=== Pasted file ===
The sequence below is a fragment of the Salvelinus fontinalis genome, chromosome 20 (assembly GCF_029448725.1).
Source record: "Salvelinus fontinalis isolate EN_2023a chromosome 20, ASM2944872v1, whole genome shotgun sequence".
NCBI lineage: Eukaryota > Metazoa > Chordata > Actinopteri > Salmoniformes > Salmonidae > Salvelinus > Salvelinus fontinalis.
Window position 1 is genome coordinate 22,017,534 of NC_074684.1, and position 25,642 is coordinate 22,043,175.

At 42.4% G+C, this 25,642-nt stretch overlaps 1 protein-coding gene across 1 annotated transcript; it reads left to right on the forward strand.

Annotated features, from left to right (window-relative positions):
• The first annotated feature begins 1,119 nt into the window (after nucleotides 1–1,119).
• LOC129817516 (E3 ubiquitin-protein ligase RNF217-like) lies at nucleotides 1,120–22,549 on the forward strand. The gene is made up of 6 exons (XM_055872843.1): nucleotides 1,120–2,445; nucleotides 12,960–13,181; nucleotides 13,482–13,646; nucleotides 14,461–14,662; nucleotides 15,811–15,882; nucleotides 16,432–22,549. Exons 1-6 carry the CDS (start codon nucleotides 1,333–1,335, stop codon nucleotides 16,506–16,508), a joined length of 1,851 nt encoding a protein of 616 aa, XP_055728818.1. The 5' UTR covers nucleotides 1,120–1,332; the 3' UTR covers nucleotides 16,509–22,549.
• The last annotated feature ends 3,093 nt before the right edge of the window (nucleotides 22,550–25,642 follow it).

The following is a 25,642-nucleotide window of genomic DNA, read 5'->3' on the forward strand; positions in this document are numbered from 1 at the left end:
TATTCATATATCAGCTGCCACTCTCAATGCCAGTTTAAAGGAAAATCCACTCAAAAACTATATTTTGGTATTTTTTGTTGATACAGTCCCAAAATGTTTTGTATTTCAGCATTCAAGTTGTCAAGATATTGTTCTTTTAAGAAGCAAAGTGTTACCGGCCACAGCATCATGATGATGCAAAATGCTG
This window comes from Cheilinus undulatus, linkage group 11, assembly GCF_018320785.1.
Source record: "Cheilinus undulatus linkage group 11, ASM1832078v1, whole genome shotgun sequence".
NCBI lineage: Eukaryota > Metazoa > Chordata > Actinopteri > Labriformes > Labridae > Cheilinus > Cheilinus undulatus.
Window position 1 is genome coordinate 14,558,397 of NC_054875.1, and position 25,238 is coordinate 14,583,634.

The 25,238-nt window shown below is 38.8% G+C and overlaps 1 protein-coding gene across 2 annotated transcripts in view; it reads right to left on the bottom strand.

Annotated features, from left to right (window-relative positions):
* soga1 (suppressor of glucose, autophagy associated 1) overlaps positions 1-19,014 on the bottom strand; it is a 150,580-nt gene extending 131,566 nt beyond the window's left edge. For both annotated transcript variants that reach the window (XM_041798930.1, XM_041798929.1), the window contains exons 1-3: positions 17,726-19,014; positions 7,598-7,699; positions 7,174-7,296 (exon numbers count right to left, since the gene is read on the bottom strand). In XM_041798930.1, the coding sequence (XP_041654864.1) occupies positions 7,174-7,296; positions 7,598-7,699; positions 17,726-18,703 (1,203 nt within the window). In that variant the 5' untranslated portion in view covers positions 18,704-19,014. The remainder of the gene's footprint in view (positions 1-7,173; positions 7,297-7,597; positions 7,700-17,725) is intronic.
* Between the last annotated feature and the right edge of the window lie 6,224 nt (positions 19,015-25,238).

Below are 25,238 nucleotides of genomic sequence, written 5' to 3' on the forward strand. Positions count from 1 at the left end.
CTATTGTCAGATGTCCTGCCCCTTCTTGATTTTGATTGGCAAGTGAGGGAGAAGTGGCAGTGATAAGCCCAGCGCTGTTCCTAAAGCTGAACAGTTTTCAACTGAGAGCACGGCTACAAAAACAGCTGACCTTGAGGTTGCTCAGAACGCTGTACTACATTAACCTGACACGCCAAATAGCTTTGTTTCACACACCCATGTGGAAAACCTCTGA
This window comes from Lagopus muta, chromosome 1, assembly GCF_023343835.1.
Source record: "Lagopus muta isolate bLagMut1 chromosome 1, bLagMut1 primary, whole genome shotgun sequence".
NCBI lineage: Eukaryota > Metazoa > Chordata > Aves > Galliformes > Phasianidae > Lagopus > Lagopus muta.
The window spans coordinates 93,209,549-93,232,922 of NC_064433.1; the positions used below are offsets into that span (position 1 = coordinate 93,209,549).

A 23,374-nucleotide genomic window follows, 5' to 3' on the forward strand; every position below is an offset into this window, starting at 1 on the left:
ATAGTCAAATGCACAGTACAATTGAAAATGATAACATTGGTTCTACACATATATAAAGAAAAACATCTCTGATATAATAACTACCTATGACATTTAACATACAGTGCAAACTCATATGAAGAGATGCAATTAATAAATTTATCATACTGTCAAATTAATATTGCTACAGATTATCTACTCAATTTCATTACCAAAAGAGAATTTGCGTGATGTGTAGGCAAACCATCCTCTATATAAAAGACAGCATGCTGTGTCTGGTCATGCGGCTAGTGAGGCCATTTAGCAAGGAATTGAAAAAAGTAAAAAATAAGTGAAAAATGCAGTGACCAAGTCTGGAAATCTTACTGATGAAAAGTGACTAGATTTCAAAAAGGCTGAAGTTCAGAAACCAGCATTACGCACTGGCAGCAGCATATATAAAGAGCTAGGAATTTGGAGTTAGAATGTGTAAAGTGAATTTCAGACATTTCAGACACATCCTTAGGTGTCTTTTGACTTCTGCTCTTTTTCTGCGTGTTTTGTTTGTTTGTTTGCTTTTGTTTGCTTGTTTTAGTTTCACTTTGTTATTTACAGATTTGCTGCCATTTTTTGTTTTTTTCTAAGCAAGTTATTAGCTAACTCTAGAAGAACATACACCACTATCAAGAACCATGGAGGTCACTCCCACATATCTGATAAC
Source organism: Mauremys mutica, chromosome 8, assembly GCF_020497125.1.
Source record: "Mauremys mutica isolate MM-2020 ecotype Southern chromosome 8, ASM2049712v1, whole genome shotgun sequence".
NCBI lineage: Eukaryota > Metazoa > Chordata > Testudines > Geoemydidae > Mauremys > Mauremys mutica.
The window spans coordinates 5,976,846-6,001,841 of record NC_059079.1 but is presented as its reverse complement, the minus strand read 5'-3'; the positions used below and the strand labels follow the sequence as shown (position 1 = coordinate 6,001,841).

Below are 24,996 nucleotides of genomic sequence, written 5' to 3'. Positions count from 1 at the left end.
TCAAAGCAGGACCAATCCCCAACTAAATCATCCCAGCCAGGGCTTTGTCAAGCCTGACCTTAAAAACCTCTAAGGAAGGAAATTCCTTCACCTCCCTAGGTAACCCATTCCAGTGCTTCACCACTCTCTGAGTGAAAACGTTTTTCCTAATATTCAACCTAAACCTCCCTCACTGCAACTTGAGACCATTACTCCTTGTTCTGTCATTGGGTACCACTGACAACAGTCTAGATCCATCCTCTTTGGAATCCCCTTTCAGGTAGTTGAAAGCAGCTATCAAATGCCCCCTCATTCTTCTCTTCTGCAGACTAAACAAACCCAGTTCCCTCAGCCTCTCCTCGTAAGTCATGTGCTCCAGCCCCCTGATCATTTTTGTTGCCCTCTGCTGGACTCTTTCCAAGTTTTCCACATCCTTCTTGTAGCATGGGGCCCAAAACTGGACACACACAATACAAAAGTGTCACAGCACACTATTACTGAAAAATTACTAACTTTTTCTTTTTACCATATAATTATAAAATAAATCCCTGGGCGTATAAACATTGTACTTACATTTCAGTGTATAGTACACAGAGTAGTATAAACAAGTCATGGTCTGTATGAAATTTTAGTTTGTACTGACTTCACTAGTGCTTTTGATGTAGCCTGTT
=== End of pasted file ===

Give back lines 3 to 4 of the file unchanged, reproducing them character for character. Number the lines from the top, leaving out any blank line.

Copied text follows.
NCBI lineage: Eukaryota > Metazoa > Chordata > Actinopteri > Salmoniformes > Salmonidae > Salvelinus > Salvelinus fontinalis.
Window position 1 is genome coordinate 22,017,534 of NC_074684.1, and position 25,642 is coordinate 22,043,175.